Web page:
From the start of Half-Nelson, Ryan Gosling as Dan Dunne exudes the type of purposeful energy that characterizes all great leaders. His eyes are able to connect to each student as he lecture his class. Moreover, his usually reticent middle school schools respond with contained enthusiasm when he asks then to think deeply about the causes and after-effects of the civil rights movement. Here is a man that is going to change the world, one poor, African-American child at a time.

Unfortunately, the savior of American public education has a problem — he’s a crack head and he’s stuck in a long, meandering movie where he can never fully express his intentions.

In Half-Nelson, director Ryan Fleck sets up a great premise. What if one of the few teachers making a difference in an inner city school can’t help himself? What if his savior is one of his students — a mouthy, intelligent 13-year old who appears to be headed down the wrong path herself?

Although these are very interesting questions, they never get resolved. Instead, we get a few brilliant scenes interspersed with two hours of blurry cinematography. Fleck and his co-writer Anna Boden have created characters that are never fully able to express themselves because of Half-Nelson’s lacking script.

Yet, despite these weaknesses, Gosling and his co-stars are able to make something magical out of a bad situation. Gosling and Shareeka Epps in particular each deliver performances that should be remembered come Oscar time.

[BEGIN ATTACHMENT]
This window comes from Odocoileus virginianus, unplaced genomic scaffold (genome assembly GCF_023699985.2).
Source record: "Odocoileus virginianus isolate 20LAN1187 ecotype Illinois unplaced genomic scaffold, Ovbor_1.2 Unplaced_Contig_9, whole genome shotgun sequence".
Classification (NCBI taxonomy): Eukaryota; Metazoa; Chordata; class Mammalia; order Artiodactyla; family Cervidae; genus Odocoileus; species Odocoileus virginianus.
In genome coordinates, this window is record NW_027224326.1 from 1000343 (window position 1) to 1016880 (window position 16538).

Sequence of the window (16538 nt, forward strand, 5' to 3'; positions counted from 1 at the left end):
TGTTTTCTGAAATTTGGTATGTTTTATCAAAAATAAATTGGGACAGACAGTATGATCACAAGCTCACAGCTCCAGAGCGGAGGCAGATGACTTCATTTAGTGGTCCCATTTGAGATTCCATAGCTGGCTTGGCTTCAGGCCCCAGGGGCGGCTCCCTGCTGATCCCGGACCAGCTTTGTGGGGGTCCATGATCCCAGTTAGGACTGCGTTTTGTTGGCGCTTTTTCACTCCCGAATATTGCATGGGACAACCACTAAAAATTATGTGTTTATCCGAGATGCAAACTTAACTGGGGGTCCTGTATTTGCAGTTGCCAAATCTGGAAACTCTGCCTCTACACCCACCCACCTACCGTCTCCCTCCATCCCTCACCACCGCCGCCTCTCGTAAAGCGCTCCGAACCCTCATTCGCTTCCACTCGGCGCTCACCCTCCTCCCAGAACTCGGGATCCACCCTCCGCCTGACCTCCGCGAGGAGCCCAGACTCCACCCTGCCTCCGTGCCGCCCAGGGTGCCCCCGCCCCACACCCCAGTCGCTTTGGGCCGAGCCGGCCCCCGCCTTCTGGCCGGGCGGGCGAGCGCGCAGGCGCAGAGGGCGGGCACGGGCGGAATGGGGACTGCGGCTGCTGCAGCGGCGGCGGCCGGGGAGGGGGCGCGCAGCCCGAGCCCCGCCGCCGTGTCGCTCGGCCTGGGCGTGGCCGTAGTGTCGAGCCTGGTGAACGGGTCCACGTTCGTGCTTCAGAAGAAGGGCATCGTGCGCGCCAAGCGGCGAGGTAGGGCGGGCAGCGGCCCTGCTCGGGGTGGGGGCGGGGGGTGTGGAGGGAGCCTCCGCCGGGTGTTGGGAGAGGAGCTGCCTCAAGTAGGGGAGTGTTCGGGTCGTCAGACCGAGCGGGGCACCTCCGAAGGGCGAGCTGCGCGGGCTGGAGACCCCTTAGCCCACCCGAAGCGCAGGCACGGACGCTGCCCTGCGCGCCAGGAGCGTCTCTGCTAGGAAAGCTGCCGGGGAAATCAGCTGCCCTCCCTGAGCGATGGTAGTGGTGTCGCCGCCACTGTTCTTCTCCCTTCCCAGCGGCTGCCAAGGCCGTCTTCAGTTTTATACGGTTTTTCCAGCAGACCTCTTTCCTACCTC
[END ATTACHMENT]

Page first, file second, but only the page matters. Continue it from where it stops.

Gosling shines as a man coming to terms with his own inadequacy. It is almost as if he is two people at once – an idealistic teacher and a disturbed addict. When one character possesses him, the other is right below the surface, pushing for equal air time. Yet, each movement, squint, and bead of sweat feels authentic.

In contrast, Epps as Drey, the 13-year-old student who befriends Dunne, exudes calm. She seems to know that she is in a bad situation — her brother is in prison and her mother works around the clock as an EMT. Yet, while Gosling’s character appears to have lost his battle for self-control, Drey is on the path to winning hers. She is able to convey subtle emotion at just the right time with the flick of an eyelash. However, she is not just a pre-naturally old adult. When she deviates from her stoic gaze and smiles or laughs, the character still feels authentic. There are a lot of school movies with stoic, noble black students as characters — Dangerous Minds, Lean on Me, Music of the Heart, etc. Yet, what makes Epps’ performance so special is that she is able to take the stock movie role and make the character feel like a real person and not a Hollywood stock role.

Although Gosling and Epps face an uphill battle garnering nominations due to the small distribution of their film, if nominated, they both have an excellent chance of winning. Gosling is the second legitimate best actor candidate this season behind Forest Whitaker. Epps is the only true supporting actress contender so far this season. They both deserve to be on the red carpet February 25th.